Type 1 diabetes (previously known as insulin-dependent, juvenile or childhood-onset) is characterized by deficient insulin production and requires daily administration of insulin. Neither the cause of Type 1 diabetes nor the means to prevent it are known. Symptoms include excessive excretion of urine (polyuria), thirst (polydipsia), constant hunger, weight loss, vision changes, and fatigue. These symptoms may occur suddenly. Gestational diabetes
Type 2 diabetes (formerly called non-insulin-dependent, or adult-onset) results from the body’s ineffective use of insulin. The majority of people with diabetes have type 2 diabetes. This type of diabetes is largely the result of excess body weight and physical inactivity. Symptoms may be similar to those of type 1 diabetes, but are often less marked. As a result, the disease may be diagnosed several years after onset, after complications have already arisen. Until recently, this type of diabetes was seen only in adults but it is now also occurring increasingly frequently in children.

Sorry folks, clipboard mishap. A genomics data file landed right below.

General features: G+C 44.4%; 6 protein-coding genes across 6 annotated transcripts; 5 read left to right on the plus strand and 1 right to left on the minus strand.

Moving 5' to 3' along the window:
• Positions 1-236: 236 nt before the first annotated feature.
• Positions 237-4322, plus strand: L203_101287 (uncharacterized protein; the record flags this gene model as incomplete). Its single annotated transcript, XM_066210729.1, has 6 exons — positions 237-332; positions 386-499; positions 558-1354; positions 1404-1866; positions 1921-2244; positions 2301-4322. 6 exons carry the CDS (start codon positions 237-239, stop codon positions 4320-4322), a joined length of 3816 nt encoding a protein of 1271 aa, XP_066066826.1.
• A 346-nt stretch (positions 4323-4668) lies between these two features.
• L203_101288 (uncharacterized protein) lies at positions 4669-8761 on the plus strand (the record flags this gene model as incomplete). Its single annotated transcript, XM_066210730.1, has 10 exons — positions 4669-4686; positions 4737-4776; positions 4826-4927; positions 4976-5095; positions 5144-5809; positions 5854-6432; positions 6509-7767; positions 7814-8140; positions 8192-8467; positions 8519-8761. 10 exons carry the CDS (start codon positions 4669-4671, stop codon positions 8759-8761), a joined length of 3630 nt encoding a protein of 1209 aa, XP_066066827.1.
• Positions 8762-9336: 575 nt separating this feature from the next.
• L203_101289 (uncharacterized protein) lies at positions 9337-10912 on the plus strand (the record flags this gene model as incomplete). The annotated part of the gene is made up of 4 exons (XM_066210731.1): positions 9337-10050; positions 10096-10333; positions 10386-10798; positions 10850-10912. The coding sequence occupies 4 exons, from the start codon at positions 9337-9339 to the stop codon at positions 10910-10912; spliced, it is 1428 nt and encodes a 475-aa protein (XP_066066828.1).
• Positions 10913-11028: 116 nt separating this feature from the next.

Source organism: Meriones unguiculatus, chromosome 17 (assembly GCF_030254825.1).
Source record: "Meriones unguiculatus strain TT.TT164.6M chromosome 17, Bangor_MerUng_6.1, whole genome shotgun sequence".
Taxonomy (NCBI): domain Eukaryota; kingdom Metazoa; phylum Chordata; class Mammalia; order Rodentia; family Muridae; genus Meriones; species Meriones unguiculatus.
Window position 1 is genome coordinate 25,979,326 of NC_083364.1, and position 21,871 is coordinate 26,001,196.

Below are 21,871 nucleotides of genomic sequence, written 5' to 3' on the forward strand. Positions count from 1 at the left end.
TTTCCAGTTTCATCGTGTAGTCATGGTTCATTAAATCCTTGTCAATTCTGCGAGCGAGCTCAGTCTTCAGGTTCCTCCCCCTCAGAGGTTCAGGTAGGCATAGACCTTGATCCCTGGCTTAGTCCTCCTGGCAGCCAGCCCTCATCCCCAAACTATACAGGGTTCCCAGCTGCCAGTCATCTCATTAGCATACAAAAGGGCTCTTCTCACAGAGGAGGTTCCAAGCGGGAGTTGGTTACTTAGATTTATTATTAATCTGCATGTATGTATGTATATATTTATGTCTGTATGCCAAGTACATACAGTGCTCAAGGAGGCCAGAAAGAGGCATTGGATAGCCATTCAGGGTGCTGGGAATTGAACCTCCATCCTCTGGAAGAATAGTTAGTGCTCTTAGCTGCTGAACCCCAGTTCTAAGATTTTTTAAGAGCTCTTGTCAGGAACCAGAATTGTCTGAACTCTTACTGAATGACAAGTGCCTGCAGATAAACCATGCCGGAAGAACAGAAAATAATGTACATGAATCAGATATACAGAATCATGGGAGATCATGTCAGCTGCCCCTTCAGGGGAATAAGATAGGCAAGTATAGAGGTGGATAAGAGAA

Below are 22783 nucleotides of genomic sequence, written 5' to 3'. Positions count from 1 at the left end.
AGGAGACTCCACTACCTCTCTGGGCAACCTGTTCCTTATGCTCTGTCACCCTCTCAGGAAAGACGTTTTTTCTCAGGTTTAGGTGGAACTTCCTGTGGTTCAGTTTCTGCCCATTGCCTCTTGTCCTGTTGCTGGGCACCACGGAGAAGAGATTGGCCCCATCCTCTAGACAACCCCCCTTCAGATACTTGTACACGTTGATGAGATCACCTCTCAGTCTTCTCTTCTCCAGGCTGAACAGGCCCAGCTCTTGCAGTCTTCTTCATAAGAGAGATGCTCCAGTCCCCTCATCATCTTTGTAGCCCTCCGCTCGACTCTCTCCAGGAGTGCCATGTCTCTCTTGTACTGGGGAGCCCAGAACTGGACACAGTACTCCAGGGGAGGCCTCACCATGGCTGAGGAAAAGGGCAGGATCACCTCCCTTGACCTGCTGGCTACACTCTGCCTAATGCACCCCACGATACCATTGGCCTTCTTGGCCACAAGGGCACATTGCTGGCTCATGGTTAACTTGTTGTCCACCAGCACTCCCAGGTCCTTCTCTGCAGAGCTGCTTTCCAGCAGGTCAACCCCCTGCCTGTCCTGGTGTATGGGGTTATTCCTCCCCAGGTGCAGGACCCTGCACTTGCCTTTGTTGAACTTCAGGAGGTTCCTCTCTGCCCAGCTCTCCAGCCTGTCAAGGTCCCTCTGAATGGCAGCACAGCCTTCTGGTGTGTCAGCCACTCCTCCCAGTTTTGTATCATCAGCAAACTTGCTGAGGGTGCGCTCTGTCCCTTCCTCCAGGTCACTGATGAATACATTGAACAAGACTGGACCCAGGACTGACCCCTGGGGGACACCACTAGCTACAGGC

Gestational diabetes is hyperglycaemia with blood glucose values above normal but below those diagnostic of diabetes. Gestational diabetes occurs during pregnancy Women with gestational diabetes are at an increased risk of complications during pregnancy and at delivery. These women and possibly their children are also at increased risk of type 2 diabetes in the future. Gestational diabetes is diagnosed through prenatal screening, rather than through reported symptoms.
Source: World Health Organisation
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